Our findings clearly demonstrate an association in pSS between aberrant glycosylated IgA and renal involvement. Although the appearance of aberrant glycosylated immunoglobulin based on B cell over-activation in pSS has been reported, [1, 4] its significance remains unclear. The present case may be of help in clarifying the clinical significance of aberrant glycosylated IgA in pSS.

The first salient point of the present case is that IC composed of Gd-IgA1 induced GN in this patient with pSS. Although the pathogenicity of aberrant glycosylated immunoglobulin in pSS has not been clarified as well as Gd-IgA1 has been in IgAN, a few past reports indicate that aberrant glycosylated IgA in pSS is correlated with elevation of serum IgA, existence of circulating IgA-CIC, and renal involvement [1, 5, 6]. The present case likewise showed a persistently elevated serum IgA and the existence of circulating IgA-CIC, in addition to Gd-IgA1 comparable with IgAN. Gd-IgA1 has been extensively investigated as a specific pathogen inducing IgAN and IgA vasculitis, [3] while some recent reports have documented that other kidney diseases also often show IC composed of Gd-IgA1 in the glomeruli such as lupus nephritis and primary MN [7, 8]. Although the frequency and pathogenicity of Gd-IgA1 in pSS are unknown, aberrant IgA in pSS has been reported to be associated with augmentation of sialylated IgA1 and IgA2, as well as reduction of galactosylated IgA1 and IgA2 [4]. In the present case at least, the detection of Gd-IgA1 in lymphoplasmacytic infiltrates implies a causal relation between Gd-IgA1 and pSS, while the rapid remission accompanying reduction of serum Gd-IgA1 level and disappearance of IgA-CIC also imply the pathogenicity of circulating IC composed of Gd-IgA1. In addition, the detection of Gd-IgA1 in glandular lymphoplasmacytic infiltration associated with pSS indicates that various lesions have the possibility to produce Gd-IgA1. In fact, a recent case report of multicentric Castleman’s disease with Gd-IgA1 dominant GN supports our contention [9]. In that report, Gd-IgA1 producing plasma cells were detected by anti-Gd-IgA1 staining of lymph nodes. Taken together, glandular Gd-IgA1 secreted by infiltrating lymphoplasmacytes could form IgA-CIC and thereby induce GN in the kidney.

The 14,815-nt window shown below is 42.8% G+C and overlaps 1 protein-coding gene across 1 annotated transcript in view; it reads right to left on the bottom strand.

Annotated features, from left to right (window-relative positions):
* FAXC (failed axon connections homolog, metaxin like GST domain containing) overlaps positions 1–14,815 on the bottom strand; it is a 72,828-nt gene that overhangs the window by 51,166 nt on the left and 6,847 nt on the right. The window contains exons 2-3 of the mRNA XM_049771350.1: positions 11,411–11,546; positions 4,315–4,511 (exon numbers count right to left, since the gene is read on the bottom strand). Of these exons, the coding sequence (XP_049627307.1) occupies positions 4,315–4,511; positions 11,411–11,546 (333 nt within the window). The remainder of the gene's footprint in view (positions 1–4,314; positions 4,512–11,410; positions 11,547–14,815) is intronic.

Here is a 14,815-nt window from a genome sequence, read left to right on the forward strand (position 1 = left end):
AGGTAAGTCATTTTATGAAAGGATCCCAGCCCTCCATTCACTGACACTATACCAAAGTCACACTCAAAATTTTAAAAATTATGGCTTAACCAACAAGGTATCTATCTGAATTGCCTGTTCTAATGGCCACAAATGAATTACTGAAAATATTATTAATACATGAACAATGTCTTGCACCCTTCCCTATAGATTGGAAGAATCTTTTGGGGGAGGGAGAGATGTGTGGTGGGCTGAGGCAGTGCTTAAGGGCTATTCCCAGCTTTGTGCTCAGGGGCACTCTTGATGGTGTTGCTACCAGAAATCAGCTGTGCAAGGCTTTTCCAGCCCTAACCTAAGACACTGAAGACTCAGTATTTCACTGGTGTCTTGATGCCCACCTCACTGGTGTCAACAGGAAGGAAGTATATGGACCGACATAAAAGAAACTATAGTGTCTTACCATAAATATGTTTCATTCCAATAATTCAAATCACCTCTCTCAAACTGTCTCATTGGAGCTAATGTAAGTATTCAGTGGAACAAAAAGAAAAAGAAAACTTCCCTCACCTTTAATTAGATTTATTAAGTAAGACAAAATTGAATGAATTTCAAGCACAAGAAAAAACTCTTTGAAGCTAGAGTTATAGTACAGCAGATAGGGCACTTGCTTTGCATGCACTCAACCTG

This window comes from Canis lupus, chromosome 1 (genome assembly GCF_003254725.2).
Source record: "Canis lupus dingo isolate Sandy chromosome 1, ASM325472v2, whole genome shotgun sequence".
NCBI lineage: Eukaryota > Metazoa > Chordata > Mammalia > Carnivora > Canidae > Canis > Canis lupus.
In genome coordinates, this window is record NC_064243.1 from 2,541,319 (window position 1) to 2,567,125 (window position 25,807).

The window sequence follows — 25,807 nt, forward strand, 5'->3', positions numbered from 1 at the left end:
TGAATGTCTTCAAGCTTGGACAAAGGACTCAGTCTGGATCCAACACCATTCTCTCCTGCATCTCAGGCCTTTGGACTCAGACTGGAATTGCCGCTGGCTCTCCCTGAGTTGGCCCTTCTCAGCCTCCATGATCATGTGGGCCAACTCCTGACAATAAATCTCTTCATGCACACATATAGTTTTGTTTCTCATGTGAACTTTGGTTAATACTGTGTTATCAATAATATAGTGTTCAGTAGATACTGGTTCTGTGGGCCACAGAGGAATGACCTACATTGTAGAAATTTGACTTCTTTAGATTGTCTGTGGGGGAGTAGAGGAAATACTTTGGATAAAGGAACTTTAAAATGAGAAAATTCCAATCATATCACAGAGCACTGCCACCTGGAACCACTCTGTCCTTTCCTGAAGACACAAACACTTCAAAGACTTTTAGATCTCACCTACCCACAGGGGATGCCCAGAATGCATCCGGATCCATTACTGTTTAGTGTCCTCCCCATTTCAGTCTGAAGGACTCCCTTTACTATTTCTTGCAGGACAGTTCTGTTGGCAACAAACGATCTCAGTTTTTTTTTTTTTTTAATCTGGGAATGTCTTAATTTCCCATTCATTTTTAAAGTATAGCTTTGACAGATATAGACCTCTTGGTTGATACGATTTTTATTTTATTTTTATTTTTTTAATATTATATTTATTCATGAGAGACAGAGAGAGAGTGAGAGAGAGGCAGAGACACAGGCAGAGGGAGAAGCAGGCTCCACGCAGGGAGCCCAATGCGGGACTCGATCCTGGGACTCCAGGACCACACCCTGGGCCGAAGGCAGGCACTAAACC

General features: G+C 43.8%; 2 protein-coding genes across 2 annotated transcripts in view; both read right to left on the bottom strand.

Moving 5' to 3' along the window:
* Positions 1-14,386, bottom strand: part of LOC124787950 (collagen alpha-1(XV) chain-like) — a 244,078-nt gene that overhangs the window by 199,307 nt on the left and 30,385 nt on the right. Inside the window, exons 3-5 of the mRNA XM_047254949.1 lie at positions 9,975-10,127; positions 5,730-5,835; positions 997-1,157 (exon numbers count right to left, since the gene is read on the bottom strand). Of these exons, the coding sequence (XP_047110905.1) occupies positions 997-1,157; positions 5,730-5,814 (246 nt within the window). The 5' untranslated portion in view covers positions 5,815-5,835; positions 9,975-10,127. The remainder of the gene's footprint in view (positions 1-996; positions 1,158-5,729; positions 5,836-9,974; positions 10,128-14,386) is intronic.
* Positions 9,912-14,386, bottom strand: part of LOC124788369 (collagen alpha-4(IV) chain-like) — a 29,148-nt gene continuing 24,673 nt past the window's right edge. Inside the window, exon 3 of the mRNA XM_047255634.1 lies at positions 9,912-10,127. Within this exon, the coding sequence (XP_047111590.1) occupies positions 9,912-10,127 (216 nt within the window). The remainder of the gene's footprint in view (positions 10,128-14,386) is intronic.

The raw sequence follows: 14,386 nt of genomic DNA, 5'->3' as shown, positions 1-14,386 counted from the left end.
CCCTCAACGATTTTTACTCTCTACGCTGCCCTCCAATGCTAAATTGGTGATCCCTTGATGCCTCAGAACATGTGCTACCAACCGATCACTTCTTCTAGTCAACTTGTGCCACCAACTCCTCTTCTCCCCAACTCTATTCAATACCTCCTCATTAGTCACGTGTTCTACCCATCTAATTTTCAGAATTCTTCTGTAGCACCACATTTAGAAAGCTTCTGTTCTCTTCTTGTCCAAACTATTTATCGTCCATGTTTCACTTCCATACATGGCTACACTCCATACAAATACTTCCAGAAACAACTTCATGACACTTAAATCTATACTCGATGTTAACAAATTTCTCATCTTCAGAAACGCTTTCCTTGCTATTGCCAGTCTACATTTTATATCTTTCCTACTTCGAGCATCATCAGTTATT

The second noteworthy point is rapid resolution of NS with high dose PSL plus MMF. The treatment of GN as a renal involvement of pSS has not been established and the clinical spectrum is broad. Previously 33 therapeutic trials of 27 cases with GN in pSS has been reported (Table 1) [10,11,12]. Of all 27 cases in these reports, 12 cases (44.4%) finally achieved remission and 21 cases (77.8%) showed a favorable outcome (remission or amelioration). On the other hand, 2 cases progressed to end stage of renal disease despite intensive immunosuppressive treatment and one case died of lymphoma. Of all 33 therapeutic trials, PSL was most widely used (28/33, 84.8%) followed by cyclophosphamide (CY) (11/33, 33.3%). Of 12 remission cases, 7 cases (58.3%) were treated by mPSL pulse plus intravenous CY and each remaining case was treated by moderate PSL plus MMF, mPSL pulse plus azathioprine, mPSL pulse plus cyclosporine, or moderate PSL plus rituximab and rituximab solely. Because the activated B-cell lineage in pSS is supposed to form GN, such as in the present case, CY, MMF and rituximab, which selectivity suppress lymphocytic function, might be reasonable therapeutic agents. Indeed, our case demonstrated that the induction of high dose PSL and MMF rapidly decreased Gd-IgA containing IC and resolved NS.